NYAFF Review: ‘This Is Not What I Expected’

I didn’t expect to like it.

I consider myself a pretty open-minded guy. I read a lot, I watch a lot of movies, and I try not to shut myself out from new experiences or categorically dismiss things. That being said, I categorically don’t like rom-com’s. Never have, never will. (Even the most open-minded of us have to draw the line somewhere.) So when I say I liked a rom-com (I shuddered writing that), there must be something really special about it. Maybe it’s an expertly crafted movie; maybe it’s got an unmissable performance; or, maybe it’s just got a lot of heart.

This Is Not What I Expected has a heart in spades. It’s such a strange little movie — an odd mishmash of styles that, in clashing, complement each other.

So here’s the setup: Lu Jin (Takeshi Kaneshiro) is a neurotic, obsessive-compulsive, germaphobe, young, and dashing CEO of a multinational corporation that buys up hotels and turns them into “international standard” lodgings (whatever that means). He also happens to be a foodie. And not just a foodie, but a foodie to the extreme (even that old college staple, packaged ramen noodles, he prepares to the highest standard). He has no qualms about spitting out food he finds unsatisfactory right in front of the chef who made it.

As he’s leaving a meeting, he finds a young woman (Dongyu Zhou) defacing his car. It’s not long before this woman, a chef named Gu, realizes that she’s defacing the wrong car (she was looking for the car belonging to her best friend’s cheating boyfriend). Lu tells her to make arrangements to have his car repainted like new by a certain time or he’ll call the police. (She doesn’t, and he doesn’t follow through on his threat.)

Now, Gu happens to be a chef at the hotel Lu is looking to buy. She also happens to be the only chef who’s food he can stand. In fact, he loves her food and only allows her to cook his meals. Her identity as the chef, of course, isn’t known to Lu.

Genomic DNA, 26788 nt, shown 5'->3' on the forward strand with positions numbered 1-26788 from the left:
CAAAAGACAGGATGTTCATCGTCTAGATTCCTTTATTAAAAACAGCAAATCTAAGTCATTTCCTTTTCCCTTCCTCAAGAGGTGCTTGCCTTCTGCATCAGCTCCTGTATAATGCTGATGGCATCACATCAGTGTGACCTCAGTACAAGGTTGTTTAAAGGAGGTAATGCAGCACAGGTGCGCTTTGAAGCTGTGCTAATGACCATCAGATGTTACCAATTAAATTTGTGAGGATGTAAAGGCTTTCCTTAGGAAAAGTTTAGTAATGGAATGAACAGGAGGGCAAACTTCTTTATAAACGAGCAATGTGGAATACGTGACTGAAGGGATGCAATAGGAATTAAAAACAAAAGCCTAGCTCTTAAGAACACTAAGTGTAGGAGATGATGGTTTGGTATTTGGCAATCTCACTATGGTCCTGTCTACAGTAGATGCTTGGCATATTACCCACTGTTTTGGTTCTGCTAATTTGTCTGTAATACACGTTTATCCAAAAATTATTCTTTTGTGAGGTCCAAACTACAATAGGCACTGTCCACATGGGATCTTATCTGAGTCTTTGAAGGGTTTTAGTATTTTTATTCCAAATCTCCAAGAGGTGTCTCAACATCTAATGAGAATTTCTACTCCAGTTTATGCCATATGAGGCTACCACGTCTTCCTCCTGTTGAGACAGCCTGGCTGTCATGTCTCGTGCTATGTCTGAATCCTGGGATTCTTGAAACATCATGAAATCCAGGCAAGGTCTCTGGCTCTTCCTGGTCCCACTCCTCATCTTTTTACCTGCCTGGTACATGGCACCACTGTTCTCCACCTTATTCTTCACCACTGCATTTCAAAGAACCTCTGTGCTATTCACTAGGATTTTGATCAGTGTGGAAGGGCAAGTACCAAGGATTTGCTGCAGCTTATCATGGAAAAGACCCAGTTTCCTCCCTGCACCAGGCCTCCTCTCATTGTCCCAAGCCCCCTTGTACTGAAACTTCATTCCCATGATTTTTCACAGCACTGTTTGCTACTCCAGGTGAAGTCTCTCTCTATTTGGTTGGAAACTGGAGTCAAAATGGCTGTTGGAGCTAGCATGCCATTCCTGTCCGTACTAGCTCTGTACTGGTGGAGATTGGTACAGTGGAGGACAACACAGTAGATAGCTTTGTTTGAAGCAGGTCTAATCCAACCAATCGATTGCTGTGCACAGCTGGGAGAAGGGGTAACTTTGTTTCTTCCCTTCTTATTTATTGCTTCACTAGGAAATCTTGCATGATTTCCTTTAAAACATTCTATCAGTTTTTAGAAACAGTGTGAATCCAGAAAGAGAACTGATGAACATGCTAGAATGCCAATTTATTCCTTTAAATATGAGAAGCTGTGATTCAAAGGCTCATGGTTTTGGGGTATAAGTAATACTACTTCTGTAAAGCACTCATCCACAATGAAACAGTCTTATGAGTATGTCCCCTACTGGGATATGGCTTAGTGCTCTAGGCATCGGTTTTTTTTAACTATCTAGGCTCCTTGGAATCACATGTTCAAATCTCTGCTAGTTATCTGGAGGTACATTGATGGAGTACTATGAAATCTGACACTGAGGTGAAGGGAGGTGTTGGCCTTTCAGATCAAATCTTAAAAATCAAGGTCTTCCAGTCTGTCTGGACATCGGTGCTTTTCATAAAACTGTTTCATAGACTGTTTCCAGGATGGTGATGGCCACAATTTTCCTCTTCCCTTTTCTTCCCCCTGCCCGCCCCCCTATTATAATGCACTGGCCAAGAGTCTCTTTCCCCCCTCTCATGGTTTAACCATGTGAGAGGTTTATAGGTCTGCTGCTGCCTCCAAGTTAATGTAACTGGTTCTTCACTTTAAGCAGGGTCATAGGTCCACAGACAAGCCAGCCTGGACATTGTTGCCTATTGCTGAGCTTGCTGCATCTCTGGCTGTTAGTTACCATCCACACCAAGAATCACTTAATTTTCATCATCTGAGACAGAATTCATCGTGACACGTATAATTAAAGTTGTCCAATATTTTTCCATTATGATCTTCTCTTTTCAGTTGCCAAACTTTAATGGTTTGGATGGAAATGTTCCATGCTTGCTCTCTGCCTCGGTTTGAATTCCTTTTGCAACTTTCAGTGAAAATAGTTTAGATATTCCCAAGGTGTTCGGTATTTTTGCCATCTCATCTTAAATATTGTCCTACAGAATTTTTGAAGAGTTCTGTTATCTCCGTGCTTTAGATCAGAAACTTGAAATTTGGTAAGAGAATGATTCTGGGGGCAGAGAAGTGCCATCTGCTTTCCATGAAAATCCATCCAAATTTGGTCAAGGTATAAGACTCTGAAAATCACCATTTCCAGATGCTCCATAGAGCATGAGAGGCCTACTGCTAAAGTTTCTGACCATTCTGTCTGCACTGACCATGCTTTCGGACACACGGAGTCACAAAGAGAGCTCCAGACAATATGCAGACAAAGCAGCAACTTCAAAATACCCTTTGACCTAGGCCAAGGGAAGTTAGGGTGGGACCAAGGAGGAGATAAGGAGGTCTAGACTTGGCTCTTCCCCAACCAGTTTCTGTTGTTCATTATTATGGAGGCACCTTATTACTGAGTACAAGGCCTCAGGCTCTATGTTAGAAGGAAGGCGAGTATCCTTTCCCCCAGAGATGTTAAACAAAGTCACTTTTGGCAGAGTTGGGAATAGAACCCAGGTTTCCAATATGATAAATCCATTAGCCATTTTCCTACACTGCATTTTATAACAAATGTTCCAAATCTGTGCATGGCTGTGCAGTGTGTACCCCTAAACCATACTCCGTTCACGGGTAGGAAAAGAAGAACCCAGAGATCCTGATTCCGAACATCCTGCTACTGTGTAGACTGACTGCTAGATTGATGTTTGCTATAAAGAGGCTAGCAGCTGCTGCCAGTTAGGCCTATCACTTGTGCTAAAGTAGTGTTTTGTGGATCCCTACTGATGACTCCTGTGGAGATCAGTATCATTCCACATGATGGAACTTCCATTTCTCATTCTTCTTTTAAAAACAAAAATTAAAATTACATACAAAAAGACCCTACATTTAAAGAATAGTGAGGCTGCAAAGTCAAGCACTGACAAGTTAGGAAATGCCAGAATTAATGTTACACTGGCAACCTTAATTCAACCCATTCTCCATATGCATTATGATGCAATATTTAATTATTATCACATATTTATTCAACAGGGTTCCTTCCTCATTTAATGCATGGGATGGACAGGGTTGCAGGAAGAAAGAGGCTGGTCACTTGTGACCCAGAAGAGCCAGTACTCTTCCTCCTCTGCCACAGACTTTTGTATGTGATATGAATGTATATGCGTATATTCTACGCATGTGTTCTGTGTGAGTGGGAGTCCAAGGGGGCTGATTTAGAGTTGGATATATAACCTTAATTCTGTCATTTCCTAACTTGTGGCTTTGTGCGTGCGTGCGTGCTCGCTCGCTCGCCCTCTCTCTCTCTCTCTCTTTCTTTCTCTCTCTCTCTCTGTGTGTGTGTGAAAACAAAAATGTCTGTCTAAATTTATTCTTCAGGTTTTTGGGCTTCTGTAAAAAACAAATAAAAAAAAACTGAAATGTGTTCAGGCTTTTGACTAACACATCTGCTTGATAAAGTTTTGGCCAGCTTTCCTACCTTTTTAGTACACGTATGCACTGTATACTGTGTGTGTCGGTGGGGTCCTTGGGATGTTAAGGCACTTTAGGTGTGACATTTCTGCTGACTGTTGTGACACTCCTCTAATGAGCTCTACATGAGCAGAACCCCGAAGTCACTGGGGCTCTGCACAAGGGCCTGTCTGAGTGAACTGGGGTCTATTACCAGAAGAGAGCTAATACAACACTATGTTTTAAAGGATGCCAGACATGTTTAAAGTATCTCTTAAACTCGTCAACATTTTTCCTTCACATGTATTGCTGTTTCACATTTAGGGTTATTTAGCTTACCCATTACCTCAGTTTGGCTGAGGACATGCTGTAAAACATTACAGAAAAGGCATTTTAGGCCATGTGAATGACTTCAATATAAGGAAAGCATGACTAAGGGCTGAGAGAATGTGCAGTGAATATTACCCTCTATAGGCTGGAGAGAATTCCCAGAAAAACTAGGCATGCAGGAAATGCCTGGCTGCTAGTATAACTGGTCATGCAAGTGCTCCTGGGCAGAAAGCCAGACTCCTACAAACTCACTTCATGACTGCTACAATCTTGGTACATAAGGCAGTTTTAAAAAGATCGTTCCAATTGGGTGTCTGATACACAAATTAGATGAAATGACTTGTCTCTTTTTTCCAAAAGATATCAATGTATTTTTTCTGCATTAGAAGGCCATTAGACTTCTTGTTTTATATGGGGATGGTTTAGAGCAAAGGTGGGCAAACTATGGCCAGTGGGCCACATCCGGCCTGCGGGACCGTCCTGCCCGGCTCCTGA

But just because Lu doesn’t know Gu’s his mystery chef doesn’t mean he doesn’t know she works at the hotel. Throughout the first act, she keeps inadvertently causing trouble for him: she falls down drunk onto his balcony, which, due to events involving Lu’s germaphobic tendencies and a suitcase, land him in the clink; she accidentally unleashes a horde of hornets on him; she makes him look like a fool in a high-profile online interview; and more. In time though, Lu learns that Gu, the woman he wants less than nothing to do with, is his mystery chef.

This being a rom-com, you can probably guess what happens next. They begin to form a relationship with Gu’s cooking, which, somewhat implausibly, involves Lu going to her house every evening to have dinner (her treat, of course) and… to sleep there? (Well, all right, I guess. Although I’ll admit this pushed the bounds of believability for me. But what’s a rom-com without a little creep factor?) And following that, I don’t think it’s too much of a spoiler to say that they grow closer — not quite lovers, not even quite friends, but more than just a business arrangement — and then go through the “dark middle chapters”: the requisite not-quite-lovers quarrels and “he loves me, he loves me not” to do. And it should be even less of a surprise that they end up working it out in the end.